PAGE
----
Dowsing is looking for underground water – springs, wells, etc. – by magical means.

Many dowsers use a split twig, which looks like a slingshot. They hold the two split ends like handles, and walk. When there’s water below their feet, the twig will tell them so. It will tug at their hands, and draw the twig to earth.

When I was growing up in southwest Washington state in the 1960s, dowsing was a fact of life. A family friend named Ruth was a water witch; she made good money dowsing wells for people.

My father did it himself, but he had his own method: he filled a ketchup bottle with water, and suspended it from a thick piece of twine, and carried it around the field, looking for water.

(Here’s the thing: in those days, in southwest Washington, the water table was nearly level with the ground. There was water everywhere. After a heavy rainfall, you could put a stick in the ground, and water would gush out.)

(So how hard was it to be a water witch? Not very.  And how often did they succeed? A lot.)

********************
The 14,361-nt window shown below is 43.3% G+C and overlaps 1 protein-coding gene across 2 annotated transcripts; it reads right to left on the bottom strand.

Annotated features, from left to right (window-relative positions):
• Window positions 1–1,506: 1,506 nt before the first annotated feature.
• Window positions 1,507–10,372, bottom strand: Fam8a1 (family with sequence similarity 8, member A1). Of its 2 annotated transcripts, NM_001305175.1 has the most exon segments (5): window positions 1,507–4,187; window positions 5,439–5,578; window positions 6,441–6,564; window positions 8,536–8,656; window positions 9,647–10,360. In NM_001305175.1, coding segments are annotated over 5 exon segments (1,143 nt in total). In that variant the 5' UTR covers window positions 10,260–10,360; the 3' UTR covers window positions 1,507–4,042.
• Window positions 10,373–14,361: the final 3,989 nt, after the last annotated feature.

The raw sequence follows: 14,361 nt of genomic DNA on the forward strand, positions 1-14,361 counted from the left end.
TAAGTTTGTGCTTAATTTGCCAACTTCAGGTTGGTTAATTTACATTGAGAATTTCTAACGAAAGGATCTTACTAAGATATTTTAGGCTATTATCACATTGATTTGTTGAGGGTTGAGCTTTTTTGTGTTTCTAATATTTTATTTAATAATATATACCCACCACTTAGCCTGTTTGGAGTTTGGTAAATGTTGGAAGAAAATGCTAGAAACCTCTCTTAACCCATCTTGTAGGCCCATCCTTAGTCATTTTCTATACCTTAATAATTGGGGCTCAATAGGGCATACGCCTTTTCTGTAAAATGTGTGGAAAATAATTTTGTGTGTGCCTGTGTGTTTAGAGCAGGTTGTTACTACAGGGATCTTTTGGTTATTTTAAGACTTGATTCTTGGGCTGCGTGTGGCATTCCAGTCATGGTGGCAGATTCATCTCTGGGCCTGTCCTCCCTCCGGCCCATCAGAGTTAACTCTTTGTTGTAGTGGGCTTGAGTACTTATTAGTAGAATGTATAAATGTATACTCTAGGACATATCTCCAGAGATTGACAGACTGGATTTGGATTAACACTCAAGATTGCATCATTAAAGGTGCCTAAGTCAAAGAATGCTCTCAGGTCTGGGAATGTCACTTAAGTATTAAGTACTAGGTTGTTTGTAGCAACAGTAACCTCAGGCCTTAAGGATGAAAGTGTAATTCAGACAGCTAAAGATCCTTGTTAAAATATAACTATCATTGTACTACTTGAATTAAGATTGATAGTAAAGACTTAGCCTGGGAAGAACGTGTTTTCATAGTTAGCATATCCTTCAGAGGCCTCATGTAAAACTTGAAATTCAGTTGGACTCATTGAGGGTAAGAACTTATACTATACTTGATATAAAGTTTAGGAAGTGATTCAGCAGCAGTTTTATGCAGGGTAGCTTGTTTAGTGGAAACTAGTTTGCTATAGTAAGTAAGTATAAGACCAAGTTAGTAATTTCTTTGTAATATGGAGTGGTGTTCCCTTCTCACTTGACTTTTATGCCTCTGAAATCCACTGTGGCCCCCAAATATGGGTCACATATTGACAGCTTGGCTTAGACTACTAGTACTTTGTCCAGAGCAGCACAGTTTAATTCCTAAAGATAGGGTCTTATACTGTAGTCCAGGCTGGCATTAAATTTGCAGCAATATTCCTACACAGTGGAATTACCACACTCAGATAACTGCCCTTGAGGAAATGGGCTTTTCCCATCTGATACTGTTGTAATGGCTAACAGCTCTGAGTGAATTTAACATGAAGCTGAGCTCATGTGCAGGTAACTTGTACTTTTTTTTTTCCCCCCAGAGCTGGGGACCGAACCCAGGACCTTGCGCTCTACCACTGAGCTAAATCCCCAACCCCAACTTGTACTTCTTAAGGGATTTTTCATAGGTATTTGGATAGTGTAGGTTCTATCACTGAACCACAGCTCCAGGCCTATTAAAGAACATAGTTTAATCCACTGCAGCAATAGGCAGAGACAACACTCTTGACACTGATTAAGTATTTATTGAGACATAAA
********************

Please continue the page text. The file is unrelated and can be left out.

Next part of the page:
This doesn’t mean that I disbelieve in it. A lot of animals can smell water; why shouldn’t people be able to do that?

But finding water below ground, in southwest Washington, in those days, was just too easy.

I believe in all kinds of crazy crap, but in this case, I’d like to see a bit more proof.


About Loren Williams
Gay, partnered, living in Providence, working at a local university. Loves: books, movies, TV. Comments and recriminations can be sent to

One Response to Dowsing

  1. starproms says:

    That’s funny and made me smile! I’ve never tried dowsing but it does sound fun.

Leave a Reply

Fill in your details below or click an icon to log in: Logo

You are commenting using your account. Log Out /  Change )

Google+ photo

You are commenting using your Google+ account. Log Out /  Change )

Twitter picture

You are commenting using your Twitter account. Log Out /  Change )

Facebook photo

You are commenting using your Facebook account. Log Out /  Change )


Connecting to %s

%d bloggers like this: